For today on Executed Today it’s one of my entries: Moustapha Lo, who drew a loaded gun on Senegalese prime minister Leopold Sedar Senghor in 1967. He later claimed, rather unconvincingly in my opinion, that he wasn’t trying to kill Senghor, only to scare him. He was executed by firing squad on this day in 1967.
Yesterday I realized ET had only one entry for Senegal (and it’s also mine) and went to see if there were any other executions for that country. I saw Moustapha Lo and realized his death date was only one day away and of course I just had to write the entry for him in a hurry. I think it turned out pretty well.
In addition to being a statesman, Senghor was a good poet. I took a course on comparative literature at Wright State University the summer before I went to college, and we studied his poems. One, called “New York”, was good enough that I memorized a verse:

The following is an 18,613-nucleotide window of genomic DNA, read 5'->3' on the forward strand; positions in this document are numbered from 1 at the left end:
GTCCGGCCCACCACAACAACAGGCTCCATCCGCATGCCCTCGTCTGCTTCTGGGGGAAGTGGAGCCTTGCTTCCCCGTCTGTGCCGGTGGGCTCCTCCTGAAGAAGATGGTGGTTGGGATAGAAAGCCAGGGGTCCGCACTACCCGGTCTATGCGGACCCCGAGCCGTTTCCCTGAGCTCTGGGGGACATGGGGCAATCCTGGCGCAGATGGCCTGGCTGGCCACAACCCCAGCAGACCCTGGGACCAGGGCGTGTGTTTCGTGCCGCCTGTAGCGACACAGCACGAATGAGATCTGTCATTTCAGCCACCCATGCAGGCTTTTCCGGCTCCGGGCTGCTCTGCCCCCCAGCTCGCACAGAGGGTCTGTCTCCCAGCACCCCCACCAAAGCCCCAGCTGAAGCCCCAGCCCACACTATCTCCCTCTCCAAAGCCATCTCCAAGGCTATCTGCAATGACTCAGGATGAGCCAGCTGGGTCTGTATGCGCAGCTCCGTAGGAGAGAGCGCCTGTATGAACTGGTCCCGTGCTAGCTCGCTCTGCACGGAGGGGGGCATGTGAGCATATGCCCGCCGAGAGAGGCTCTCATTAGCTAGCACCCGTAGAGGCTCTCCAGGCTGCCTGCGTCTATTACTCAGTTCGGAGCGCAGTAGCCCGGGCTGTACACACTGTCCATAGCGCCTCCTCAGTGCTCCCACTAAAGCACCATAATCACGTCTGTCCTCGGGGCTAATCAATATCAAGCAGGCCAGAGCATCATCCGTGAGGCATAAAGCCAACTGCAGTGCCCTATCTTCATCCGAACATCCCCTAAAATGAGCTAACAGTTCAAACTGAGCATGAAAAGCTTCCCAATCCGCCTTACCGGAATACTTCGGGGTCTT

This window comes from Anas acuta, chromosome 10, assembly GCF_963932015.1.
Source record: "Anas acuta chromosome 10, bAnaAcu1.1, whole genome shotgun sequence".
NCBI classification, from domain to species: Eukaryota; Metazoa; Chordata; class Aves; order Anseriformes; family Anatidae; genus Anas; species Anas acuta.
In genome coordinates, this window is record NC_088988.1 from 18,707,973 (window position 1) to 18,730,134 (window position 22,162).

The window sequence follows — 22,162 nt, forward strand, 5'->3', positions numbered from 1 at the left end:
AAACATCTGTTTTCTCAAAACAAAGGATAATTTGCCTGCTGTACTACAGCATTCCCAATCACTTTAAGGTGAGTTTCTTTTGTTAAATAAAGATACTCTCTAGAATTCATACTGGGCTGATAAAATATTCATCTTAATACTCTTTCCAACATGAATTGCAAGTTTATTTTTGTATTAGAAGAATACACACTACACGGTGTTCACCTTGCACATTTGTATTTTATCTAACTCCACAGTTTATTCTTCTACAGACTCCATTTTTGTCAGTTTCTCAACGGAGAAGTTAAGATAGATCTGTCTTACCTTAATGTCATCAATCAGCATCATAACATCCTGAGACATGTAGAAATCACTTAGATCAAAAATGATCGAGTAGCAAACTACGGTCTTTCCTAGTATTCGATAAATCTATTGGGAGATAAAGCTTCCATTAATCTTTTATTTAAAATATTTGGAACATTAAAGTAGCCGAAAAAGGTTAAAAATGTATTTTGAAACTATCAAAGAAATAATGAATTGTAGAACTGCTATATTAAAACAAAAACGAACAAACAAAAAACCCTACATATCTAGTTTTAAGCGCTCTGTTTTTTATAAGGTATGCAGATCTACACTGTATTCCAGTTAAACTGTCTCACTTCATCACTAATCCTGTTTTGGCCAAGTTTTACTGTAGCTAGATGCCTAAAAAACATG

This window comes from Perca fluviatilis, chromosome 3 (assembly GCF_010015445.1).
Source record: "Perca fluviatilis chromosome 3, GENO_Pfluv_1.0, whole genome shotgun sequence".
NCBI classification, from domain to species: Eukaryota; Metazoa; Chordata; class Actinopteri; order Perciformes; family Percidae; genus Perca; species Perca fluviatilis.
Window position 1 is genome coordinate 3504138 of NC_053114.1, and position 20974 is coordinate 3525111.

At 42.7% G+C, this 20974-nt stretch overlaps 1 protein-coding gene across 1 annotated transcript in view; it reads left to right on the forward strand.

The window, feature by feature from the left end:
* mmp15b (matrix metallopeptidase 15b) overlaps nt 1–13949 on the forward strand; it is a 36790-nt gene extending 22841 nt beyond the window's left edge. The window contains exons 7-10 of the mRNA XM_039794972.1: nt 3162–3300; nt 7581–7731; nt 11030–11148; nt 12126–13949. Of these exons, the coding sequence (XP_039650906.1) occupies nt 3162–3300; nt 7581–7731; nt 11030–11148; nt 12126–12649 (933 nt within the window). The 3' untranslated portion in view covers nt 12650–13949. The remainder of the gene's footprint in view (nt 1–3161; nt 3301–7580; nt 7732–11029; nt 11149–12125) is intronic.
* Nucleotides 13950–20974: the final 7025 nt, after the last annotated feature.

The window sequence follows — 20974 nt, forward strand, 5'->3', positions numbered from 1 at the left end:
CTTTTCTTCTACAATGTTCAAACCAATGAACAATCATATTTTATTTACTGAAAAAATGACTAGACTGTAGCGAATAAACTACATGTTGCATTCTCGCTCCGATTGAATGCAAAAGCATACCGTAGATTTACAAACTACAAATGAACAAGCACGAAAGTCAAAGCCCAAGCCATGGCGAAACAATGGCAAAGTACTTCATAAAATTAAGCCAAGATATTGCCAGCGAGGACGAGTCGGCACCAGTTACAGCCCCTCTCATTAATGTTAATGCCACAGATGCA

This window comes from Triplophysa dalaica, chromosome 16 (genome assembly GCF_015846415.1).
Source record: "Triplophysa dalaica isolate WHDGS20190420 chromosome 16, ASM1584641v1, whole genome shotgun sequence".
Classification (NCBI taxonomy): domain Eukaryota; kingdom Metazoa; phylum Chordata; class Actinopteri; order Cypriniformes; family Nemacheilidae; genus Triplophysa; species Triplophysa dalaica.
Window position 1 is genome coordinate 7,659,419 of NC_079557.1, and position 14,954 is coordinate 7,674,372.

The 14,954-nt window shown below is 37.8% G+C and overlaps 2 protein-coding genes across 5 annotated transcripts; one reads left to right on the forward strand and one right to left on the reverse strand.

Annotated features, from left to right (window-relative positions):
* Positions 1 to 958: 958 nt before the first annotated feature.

New York, I say New York! Let black blood flow into your blood
Let it wash the rust from your steel joints, like an oil of life
Let it give your bridges the curve of hips and supple vines
Now the ancient age returns, unity is restored
The reconciliation of the Lion and Bull and Tree
Idea links to action, the ear to the heart, sign to meaning
See your rivers stirring with musk alligators and sea-cows with mirage eyes
No need to invent the sirens. Just open your eyes to the April rainbow
And your ears, especially your ears, to God
Who in one burst of saxophone laughter
Created heaven and earth in six days
And on the seventh slept a deep Negro’s sleep.